I recently attended a Professional Speechwriters Association writing workshop called “How to write EVERYTHING.” (It was a busy day.) We were discussing ways to introduce shorter sentences into our writing, and the host said that “you can absolutely use sentence fragments in your writing.”
I frantically looked around the room. Isn’t anyone going to say anything? This is ludicrous! What makes this guy the authority on acceptable sentences? Looks like he doesn’t understand “EVERYTHING” about writing, after all. Fragments in business writing—sheesh! Can you imagine? Ha!
Once I stopped sweating, a scary thought started nagging at me, slowly becoming more pronounced: What if? What if people are doing this? What if reputable writers are writing fragments that reputable magazines, newspapers, and journals are publishing?
I’m not one to blindly adhere to outdated writing rules. If the times truly are a-changin’, count me in! But my inner skeptic—clinging to the words of teachers past—was loudly harrumphing.
Thus, I started making my way through the most recent McKinsey Quarterly, hunting for fragments. Not that McKinsey has the final say on all things, but it is regarded by the business community as an exemplary publication—not only for the quality of the ideas but also for the quality of the writing and design (see the bios of many of the people who work here at Leff). I turned to it to support my position.
I’d just settled in for what was sure to be a long, unproductive journey through the publication when I encountered the following:
“How does CEO behavior stack up against the programmatic M&A model? Fairly well during the initial years of many CEOs, according to our research.”
Wait, is that—can it be—a fragment? I sent the line to my colleague DeQuesha, and she confirmed that I wasn’t losing it. There it was, smack dab in the middle of an article: a fragment.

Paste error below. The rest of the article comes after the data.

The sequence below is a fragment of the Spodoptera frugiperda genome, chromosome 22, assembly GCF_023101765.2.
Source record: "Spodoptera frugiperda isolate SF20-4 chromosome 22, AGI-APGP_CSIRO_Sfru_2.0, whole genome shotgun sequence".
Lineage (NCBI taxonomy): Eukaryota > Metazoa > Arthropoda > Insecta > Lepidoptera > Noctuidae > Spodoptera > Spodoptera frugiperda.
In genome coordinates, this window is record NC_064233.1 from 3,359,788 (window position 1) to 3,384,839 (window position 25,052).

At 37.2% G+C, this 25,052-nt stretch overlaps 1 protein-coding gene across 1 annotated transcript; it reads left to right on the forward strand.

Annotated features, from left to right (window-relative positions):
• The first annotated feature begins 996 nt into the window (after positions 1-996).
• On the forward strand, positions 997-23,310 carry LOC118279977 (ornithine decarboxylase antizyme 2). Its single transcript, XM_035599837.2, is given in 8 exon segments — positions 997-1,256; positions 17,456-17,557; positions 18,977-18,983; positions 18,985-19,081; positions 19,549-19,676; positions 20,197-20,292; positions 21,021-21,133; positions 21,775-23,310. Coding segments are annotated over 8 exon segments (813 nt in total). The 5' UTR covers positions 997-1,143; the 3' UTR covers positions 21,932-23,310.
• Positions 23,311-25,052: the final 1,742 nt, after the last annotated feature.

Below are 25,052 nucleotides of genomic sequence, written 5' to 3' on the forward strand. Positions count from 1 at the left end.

Most surprising of all, I didn’t hate it here. Following a question, as it is, I think it’s nice and concise and direct.
But it was just one fragment—a fluke.
A few articles later . . .
“We hear about the challenges every day in our conversations with global business leaders: How long can their traditional sources of competitive advantage survive in the face of technological shifts? How will changing consumer and societal expectations affect their business models? What does it mean to be a global company when the benefits of international integration are under intense scrutiny? All good questions.”
There it is again! A pesky fragment following, this time, a series of questions. The quick alternative to this fragment would be something like, “These are all good questions.” But is that really better? Do I get anything more as a reader from the complete sentence than I do the fragment? Does it add information or clarify anything? All good questions. I think the answer is “no.”
I plowed ahead, my interest piqued and my heart racing and Weird Al running through my head, taunting me.
Before long, I was stopped again, this time by a completely new use of fragments.
“Growth shifts. Accelerating disruption. A new societal deal. These are powerful forces that demand thoughtful responses and contain the seeds of extraordinary opportunity.”
At first, this construction confused me. Because my brain expects a verb in a sentence, the first time I read it I assumed “shifts” was acting as a verb, not a plural noun. But once I sorted that out, I didn’t hate this use of fragments, as a list, either.
Here is this example rewritten in full-sentence form:
Growth shifts, accelerating disruption, a new societal deal—these are powerful forces that demand thoughtful responses and contain the seeds of extraordinary opportunity.
Reading it this way proved that my hang-up was not the fragment, rather the use of “shifts.” Like before, I think both constructions achieve the same goal.
The final fragment I found came in an article’s subtitle:
“What does automation mean for G&A and the back office?” the title asked. The subtitle answered: “A lot. By incorporating available technologies, redeploying employees, and reimagining processes, companies can improve their performance and reduce their costs dramatically.”
Like the other question-and-answer examples, I absolutely think this use works. In fact, I think it’s clever.
What do we do?
Well, I can tell you what I did. I turned to my trusty Chicago Manual of Style. While it doesn’t have an official entry on the use of fragments, it does share its position in one Q&A when asked if “because” can start a sentence. Warning: you might not like what you’re about to read.
Sticklers object to the use of because because it sometimes introduces a sentence fragment, and they think that sentence fragments are not allowed in writing. But they are wrong—sentence fragments are found in the very best of classic English prose. Because they work.
As with all writing techniques, you certainly don’t want to overuse fragments. But if you want to use them here and there, you won’t be the first—and you have resources to show you’re in the right.
And that’s as close to an endorsement as I can get without breaking a sweat again.
 Alexander Edlich, Allison Watson, and Rob Whiteman, “What does automation mean for G&A and the back office?” McKinsey Quarterly, no. 2 (2017), 97–101.